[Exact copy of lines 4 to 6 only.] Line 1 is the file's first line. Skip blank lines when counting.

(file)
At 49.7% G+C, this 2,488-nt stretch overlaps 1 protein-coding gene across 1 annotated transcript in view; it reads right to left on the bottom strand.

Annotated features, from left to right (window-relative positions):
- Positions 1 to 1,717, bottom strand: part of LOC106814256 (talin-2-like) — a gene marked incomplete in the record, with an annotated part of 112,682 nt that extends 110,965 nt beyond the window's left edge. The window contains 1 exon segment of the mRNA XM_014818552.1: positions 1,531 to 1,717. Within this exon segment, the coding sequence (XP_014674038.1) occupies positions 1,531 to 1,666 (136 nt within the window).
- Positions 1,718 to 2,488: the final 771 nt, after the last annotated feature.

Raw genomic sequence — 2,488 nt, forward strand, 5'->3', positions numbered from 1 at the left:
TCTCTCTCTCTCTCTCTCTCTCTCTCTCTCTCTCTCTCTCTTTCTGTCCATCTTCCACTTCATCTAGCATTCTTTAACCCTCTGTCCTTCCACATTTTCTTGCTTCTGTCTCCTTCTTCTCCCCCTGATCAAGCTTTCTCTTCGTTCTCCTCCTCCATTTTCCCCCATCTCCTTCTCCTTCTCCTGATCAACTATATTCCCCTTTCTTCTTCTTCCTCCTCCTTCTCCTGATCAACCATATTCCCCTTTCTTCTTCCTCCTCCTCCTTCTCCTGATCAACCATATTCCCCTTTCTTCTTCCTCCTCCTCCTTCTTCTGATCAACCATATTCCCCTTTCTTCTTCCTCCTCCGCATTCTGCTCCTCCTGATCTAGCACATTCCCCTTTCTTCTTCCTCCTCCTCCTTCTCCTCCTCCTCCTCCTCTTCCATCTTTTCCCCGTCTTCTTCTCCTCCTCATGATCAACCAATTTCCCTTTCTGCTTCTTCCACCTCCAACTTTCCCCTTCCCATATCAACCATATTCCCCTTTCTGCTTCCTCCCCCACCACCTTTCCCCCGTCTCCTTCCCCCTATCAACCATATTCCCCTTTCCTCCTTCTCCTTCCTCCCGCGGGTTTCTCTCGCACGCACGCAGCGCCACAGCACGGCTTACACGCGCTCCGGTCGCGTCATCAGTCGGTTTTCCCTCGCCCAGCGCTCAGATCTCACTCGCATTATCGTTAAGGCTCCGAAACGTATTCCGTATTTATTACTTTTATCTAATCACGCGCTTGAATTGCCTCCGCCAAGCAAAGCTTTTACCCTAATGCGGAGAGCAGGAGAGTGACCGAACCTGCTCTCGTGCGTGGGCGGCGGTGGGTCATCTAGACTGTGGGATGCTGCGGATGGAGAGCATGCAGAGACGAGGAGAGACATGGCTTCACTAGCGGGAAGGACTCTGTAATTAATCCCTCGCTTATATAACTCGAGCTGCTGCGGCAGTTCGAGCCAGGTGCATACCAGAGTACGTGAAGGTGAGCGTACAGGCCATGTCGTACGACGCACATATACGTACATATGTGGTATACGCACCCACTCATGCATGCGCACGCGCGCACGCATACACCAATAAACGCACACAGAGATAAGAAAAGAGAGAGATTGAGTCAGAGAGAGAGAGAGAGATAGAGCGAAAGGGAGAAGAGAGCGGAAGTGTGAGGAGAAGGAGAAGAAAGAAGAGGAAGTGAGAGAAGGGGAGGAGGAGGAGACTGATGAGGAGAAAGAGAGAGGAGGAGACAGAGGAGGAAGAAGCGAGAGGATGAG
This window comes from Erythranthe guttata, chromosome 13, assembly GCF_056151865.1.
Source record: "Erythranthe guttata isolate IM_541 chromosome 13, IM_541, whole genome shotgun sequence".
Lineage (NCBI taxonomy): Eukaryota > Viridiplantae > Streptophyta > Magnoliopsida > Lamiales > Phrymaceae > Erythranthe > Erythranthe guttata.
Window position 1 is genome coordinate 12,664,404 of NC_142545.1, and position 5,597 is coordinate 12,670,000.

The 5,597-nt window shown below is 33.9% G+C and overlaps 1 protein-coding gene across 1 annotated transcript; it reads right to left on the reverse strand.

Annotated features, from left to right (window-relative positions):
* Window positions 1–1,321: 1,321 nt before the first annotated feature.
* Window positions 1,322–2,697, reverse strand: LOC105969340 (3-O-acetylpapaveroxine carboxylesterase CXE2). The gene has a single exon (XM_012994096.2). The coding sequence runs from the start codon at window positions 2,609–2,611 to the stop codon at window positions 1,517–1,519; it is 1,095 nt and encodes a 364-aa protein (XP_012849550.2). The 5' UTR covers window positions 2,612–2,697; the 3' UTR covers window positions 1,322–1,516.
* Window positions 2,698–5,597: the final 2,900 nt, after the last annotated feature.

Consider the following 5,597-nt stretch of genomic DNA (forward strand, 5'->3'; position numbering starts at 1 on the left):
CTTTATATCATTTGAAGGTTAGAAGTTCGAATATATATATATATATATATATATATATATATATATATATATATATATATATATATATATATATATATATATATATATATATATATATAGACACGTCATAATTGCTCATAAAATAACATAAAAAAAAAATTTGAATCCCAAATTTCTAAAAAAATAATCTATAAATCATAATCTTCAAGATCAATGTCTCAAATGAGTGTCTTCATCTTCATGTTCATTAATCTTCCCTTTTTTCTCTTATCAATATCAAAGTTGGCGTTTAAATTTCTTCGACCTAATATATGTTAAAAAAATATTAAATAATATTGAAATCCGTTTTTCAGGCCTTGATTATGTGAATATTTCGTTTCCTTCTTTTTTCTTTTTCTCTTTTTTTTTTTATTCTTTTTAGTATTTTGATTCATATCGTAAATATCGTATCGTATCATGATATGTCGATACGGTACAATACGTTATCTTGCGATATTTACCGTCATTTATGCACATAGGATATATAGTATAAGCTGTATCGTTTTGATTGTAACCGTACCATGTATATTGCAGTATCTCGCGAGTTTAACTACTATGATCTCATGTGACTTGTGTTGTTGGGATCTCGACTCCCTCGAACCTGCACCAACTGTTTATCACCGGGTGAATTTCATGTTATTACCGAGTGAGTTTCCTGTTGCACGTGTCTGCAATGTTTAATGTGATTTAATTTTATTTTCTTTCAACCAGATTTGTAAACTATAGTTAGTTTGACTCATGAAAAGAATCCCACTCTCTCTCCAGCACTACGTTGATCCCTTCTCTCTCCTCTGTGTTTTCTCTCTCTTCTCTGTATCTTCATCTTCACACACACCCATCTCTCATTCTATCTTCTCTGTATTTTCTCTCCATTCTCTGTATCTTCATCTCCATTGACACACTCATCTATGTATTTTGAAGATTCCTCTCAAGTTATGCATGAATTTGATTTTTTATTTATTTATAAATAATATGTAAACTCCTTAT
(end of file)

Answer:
- Positions 1,718 to 2,488: the final 771 nt, after the last annotated feature.

Raw genomic sequence — 2,488 nt, forward strand, 5'->3', positions numbered from 1 at the left:
TCTCTCTCTCTCTCTCTCTCTCTCTCTCTCTCTCTCTCTCTTTCTGTCCATCTTCCACTTCATCTAGCATTCTTTAACCCTCTGTCCTTCCACATTTTCTTGCTTCTGTCTCCTTCTTCTCCCCCTGATCAAGCTTTCTCTTCGTTCTCCTCCTCCATTTTCCCCCATCTCCTTCTCCTTCTCCTGATCAACTATATTCCCCTTTCTTCTTCTTCCTCCTCCTTCTCCTGATCAACCATATTCCCCTTTCTTCTTCCTCCTCCTCCTTCTCCTGATCAACCATATTCCCCTTTCTTCTTCCTCCTCCTCCTTCTTCTGATCAACCATATTCCCCTTTCTTCTTCCTCCTCCGCATTCTGCTCCTCCTGATCTAGCACATTCCCCTTTCTTCTTCCTCCTCCTCCTTCTCCTCCTCCTCCTCCTCTTCCATCTTTTCCCCGTCTTCTTCTCCTCCTCATGATCAACCAATTTCCCTTTCTGCTTCTTCCACCTCCAACTTTCCCCTTCCCATATCAACCATATTCCCCTTTCTGCTTCCTCCCCCACCACCTTTCCCCCGTCTCCTTCCCCCTATCAACCATATTCCCCTTTCCTCCTTCTCCTTCCTCCCGCGGGTTTCTCTCGCACGCACGCAGCGCCACAGCACGGCTTACACGCGCTCCGGTCGCGTCATCAGTCGGTTTTCCCTCGCCCAGCGCTCAGATCTCACTCGCATTATCGTTAAGGCTCCGAAACGTATTCCGTATTTATTACTTTTATCTAATCACGCGCTTGAATTGCCTCCGCCAAGCAAAGCTTTTACCCTAATGCGGAGAGCAGGAGAGTGACCGAACCTGCTCTCGTGCGTGGGCGGCGGTGGGTCATCTAGACTGTGGGATGCTGCGGATGGAGAGCATGCAGAGACGAGGAGAGACATGGCTTCACTAGCGGGAAGGACTCTGTAATTAATCCCTCGCTTATATAACTCGAGCTGCTGCGGCAGTTCGAGCCAGGTGCATACCAGAGTACGTGAAGGTGAGCGTACAGGCCATGTCGTACGACGCACATATACGTACATATGTGGTATACGCACCCACTCATGCATGCGCACGCGCGCACGCATACACCAATAAACGCACACAGAGATAAGAAAAGAGAGAGATTGAGTCAGAGAGAGAGAGAGAGATAGAGCGAAAGGGAGAAGAGAGCGGAAGTGTGAGGAGAAGGAGAAGAAAGAAGAGGAAGTGAGAGAAGGGGAGGAGGAGGAGACTGATGAGGAGAAAGAGAGAGGAGGAGACAGAGGAGGAAGAAGCGAGAGGATGAG